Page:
Skip to comments.Egypt proposes water barrier and kilometer wide sterile zone in Philadelphi Corridor
Posted on 02/23/2007 4:59:31 AM PST by SJackson
Yediot Ahronot: Egypt proposes water barrier and kilometer wide sterile zone in Philadelphi Corridor
Dr. Aaron Lerner 23 February 2007
Yediot Ahronot correspondent Alex Fishman reported in the 21 February edition that Egypt proposed to Israel to dig a deep trench on the Philadelphi Corridor to be flooded with water from the Mediterranean in order to prevent smuggling from Sinai into the Gaza Strip. According to Fishman, the Egyptians raised the proposal during meetings with IDF officials and U.S. General Dayton along with a proposal to create a sterile cleared kilometer wide band on the Egyptian side of the Philadelphi Corridor.
The Egyptians asked for American funding both for the work and for compensation for the Rafah residents who would have to be relocated from the area near the Philadelphi Corridor.
Fishman reported that the ideas have been under discussion for a number of months.
Israeli security officials expressed doubts to Fishman that the Egyptians would really carry out the work if they received the funding from the U.S.
The independent (European government funded) Palestinian news agency, Ma'an, reported (see below) that Egyptian security sources deny the water barrier story but the Ma'an item does not mention any Egyptian response regarding the reported proposal to create a sterile zone. IMRA has contacted Ma'an asking for a clarification.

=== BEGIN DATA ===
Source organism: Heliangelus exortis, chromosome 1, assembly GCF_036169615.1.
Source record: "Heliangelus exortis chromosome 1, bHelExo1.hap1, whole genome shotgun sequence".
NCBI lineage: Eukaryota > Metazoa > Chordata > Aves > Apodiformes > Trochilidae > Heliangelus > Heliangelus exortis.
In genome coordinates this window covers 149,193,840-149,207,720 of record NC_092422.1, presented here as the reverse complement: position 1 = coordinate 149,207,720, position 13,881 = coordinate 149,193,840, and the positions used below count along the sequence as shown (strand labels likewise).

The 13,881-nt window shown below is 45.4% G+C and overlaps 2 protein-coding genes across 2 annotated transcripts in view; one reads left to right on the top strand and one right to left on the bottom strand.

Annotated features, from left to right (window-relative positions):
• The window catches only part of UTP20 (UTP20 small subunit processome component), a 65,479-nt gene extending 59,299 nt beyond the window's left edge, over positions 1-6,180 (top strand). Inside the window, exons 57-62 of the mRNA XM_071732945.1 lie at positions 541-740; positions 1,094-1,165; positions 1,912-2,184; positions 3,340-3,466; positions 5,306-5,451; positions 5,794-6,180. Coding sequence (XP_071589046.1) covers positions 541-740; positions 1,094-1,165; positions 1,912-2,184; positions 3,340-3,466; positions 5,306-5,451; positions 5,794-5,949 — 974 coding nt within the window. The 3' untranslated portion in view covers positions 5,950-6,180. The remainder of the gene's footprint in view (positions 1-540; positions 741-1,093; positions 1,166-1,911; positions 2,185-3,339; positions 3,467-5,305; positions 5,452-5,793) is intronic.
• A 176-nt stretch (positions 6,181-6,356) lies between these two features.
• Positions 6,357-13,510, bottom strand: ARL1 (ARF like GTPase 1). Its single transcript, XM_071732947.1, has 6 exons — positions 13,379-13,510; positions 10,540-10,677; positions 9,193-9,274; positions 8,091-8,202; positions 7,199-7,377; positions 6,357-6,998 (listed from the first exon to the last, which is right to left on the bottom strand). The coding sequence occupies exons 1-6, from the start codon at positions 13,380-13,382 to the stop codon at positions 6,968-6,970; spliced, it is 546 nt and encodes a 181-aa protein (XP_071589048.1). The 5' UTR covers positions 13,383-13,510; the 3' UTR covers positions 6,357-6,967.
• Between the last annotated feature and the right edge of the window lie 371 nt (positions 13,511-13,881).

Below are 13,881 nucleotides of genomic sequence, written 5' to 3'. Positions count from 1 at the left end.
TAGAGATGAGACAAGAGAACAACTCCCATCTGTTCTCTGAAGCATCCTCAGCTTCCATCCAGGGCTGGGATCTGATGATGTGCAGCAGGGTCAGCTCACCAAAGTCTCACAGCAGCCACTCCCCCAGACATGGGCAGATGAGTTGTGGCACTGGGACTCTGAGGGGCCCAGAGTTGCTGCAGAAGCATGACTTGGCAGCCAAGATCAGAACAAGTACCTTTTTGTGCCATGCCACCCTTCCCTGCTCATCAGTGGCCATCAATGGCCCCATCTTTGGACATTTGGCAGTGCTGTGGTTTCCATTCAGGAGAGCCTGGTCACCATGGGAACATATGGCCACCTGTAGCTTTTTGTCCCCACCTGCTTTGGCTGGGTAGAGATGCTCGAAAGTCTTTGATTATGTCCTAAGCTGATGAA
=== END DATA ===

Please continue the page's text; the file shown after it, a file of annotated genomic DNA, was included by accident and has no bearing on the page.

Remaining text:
----- Egypt reject reports of a deep water canal along Gaza-Egypt border Date: 21 / 02 / 2007 Time: 21:30 www.maannews.net/en/index.php?opr=ShowDetails&ID=19758
Gaza - Ma'an - High ranking Egyptian security sources have rejected reports, published on Tuesday in Israeli newspapers, that Egypt had suggested digging a deep water canal along the Philadelphia corridor, which borders Egypt and the Gaza Strip, aimed at preventing the smuggling of arms into the Gaza Strip.
The same sources told Ma'an that the canal was "an old idea which the Israelis suggested to the Egyptians and the Palestinians, but both parties absolutely rejected it". Scientists at that time stated that the canal would harm the environment, ruining a large area of agricultural lands on both sides of the border. The scientists also said that the water from the Mediterranean would raise the level of salt in the soil, further damaging chances of agriculture.
Well, OK, but I don't see how that's going to keep all the riffraff across the river in Camden.